> dependencies that I had to dig the example from modules examples wiki). And
> honestly I don't think it's a feature that deserves to be easier to do than
> my example, and especially not worth making other design compromises for.

The arguments for and against supporting cyclic dependencies seem to be
academic. I'm yet to see any evidence of their importance in practice nor
proof they they are fundamental ... or not.

> * Mutable bindings: This will make a good chapter in a future edition of
> JavaScript: The bad parts, along with being able to redefine undefined. You
> can have mutable bindings in other module systems as well, just reassign
> something in your exports and then your consumer uses the exports property
> directly. A lot of WTFs avoided and even doing it like that will ring alarm
> bells in code review.
> * Compile-time errors: This not a feature, it's a bug. Try finding a
> website that doesn't somewhere in its code check for whether you have a
> feature / module available, i.e. optional dependencies. Some examples:
> Angular has jQuery as an optional dependency; spritesheet generator modules
> for node that have multiple engines as optional dependencies because some
> of them may be native modules that don't compile on all platforms. Also
> things get worse if platform features are implemented as modules. Let's say
> things like localStorage, IndexedDB and friends were provided as modules
> and as a result, things like localforage would either not exist or would be
> infinitely more complex. Just look at github search for keywords `try` and
> `require`
> to see how widely used the pattern of wrapping a module load in a try-catch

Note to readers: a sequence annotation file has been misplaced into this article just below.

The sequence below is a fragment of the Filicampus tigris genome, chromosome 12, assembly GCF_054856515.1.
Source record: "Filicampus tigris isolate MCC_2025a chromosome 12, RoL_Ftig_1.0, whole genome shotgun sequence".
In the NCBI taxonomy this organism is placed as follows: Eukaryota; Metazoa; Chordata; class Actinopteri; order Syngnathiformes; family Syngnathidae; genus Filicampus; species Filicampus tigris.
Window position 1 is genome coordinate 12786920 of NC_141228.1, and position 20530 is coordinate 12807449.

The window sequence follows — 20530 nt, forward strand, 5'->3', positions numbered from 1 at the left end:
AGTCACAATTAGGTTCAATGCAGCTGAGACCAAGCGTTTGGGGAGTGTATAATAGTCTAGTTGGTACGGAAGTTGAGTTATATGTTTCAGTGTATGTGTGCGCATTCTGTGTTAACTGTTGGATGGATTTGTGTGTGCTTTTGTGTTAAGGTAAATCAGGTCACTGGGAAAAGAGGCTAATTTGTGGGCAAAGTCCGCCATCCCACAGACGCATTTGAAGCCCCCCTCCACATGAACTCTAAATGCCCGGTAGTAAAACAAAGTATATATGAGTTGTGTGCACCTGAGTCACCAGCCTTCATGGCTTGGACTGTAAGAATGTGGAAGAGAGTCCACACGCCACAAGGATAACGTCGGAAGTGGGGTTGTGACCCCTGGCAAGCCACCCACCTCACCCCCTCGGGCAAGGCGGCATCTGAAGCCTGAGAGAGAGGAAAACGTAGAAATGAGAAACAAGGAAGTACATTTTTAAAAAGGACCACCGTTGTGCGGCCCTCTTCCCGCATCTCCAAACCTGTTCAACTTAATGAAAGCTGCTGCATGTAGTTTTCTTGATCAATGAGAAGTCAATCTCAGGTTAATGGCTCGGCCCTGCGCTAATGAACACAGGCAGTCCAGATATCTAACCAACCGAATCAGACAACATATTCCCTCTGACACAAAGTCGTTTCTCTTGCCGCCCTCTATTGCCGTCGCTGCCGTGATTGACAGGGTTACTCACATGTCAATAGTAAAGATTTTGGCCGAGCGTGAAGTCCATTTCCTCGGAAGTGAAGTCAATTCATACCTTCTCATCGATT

> is.

Optional dependency is completely supported by Loader.import().
 Furthermore its promise based API avoids try/catch goop.

> Now let's look at some things that tip the odds into existing solutions
> favor:
> * Massive amount of existing modules.
> * Existing large-scale user-bases.
> * Node has stated that the core will always be CommonJS, meaning that on
> node, in order to use ES6 modules, you'll have to be using two different
> module systems which doesn't sound like a thing that people would do unless
> there's proven benefits.

These points are not relevant since nothing in the current design prevents
these success stories from continuing.

> * Completely dynamic.

Neither Common JS nor AMD modules are not complete dynamic.  Both systems
rely on preprocessing JS to package modules for browsers.

> Now, I know there are people that think that this isn't not good, but it
> is. It gives you a lot of power when debugging things or playing around
> with new things (something I haven't seen discussed re:modules on this
> list). One of the greatest things in JS is that instead of reading the
> usually poor documentation, let alone the code, of something you want to
> use you can just load it up in node or the developer tools and play around
> with it. With node, you require() something in the repl and you see
> immediately what it exports.

Loader.get() provides the module.

> You can do whatever with the exports: enumerate, extend your own exports
> with them, whatever you want, it's just an object.

As far as I understand it, the return value from Loader.get() is also an